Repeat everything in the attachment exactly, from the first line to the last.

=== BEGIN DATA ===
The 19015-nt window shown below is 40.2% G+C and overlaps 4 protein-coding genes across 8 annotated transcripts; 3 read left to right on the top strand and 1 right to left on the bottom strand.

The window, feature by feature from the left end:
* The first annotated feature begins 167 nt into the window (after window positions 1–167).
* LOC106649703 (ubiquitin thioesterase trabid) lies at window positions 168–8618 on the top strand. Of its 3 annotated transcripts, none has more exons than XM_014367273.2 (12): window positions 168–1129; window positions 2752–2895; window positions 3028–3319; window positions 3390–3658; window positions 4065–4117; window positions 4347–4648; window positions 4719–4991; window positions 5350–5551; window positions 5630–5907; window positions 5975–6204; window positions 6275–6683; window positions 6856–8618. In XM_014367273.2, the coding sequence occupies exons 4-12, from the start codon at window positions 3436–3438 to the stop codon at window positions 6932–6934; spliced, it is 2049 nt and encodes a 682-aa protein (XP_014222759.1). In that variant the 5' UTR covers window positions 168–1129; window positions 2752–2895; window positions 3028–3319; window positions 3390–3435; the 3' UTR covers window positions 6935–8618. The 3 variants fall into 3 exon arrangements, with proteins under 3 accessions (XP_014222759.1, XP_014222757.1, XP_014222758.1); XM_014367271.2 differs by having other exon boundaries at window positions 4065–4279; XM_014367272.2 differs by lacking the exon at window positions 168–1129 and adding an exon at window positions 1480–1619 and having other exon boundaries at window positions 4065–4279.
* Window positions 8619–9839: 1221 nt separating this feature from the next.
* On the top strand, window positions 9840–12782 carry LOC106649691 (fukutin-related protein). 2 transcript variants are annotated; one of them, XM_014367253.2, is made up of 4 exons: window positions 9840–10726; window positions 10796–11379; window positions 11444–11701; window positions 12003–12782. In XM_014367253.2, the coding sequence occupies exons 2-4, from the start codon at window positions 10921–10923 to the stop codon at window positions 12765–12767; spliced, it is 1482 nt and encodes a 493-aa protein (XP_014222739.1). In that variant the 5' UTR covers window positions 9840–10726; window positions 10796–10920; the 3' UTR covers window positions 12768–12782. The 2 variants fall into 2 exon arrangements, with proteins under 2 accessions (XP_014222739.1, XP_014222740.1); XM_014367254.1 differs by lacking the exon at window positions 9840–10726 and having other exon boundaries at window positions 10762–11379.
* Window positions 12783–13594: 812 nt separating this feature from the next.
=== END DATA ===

The 19015-nt window shown below is 40.2% G+C and overlaps 4 protein-coding genes across 8 annotated transcripts; 3 read left to right on the top strand and 1 right to left on the bottom strand.

The window, feature by feature from the left end:
* The first annotated feature begins 167 nt into the window (after window positions 1–167).
* LOC106649703 (ubiquitin thioesterase trabid) lies at window positions 168–8618 on the top strand. Of its 3 annotated transcripts, none has more exons than XM_014367273.2 (12): window positions 168–1129; window positions 2752–2895; window positions 3028–3319; window positions 3390–3658; window positions 4065–4117; window positions 4347–4648; window positions 4719–4991; window positions 5350–5551; window positions 5630–5907; window positions 5975–6204; window positions 6275–6683; window positions 6856–8618. In XM_014367273.2, the coding sequence occupies exons 4-12, from the start codon at window positions 3436–3438 to the stop codon at window positions 6932–6934; spliced, it is 2049 nt and encodes a 682-aa protein (XP_014222759.1). In that variant the 5' UTR covers window positions 168–1129; window positions 2752–2895; window positions 3028–3319; window positions 3390–3435; the 3' UTR covers window positions 6935–8618. The 3 variants fall into 3 exon arrangements, with proteins under 3 accessions (XP_014222759.1, XP_014222757.1, XP_014222758.1); XM_014367271.2 differs by having other exon boundaries at window positions 4065–4279; XM_014367272.2 differs by lacking the exon at window positions 168–1129 and adding an exon at window positions 1480–1619 and having other exon boundaries at window positions 4065–4279.
* Window positions 8619–9839: 1221 nt separating this feature from the next.
* On the top strand, window positions 9840–12782 carry LOC106649691 (fukutin-related protein). 2 transcript variants are annotated; one of them, XM_014367253.2, is made up of 4 exons: window positions 9840–10726; window positions 10796–11379; window positions 11444–11701; window positions 12003–12782. In XM_014367253.2, the coding sequence occupies exons 2-4, from the start codon at window positions 10921–10923 to the stop codon at window positions 12765–12767; spliced, it is 1482 nt and encodes a 493-aa protein (XP_014222739.1). In that variant the 5' UTR covers window positions 9840–10726; window positions 10796–10920; the 3' UTR covers window positions 12768–12782. The 2 variants fall into 2 exon arrangements, with proteins under 2 accessions (XP_014222739.1, XP_014222740.1); XM_014367254.1 differs by lacking the exon at window positions 9840–10726 and having other exon boundaries at window positions 10762–11379.
* Window positions 12783–13594: 812 nt separating this feature from the next.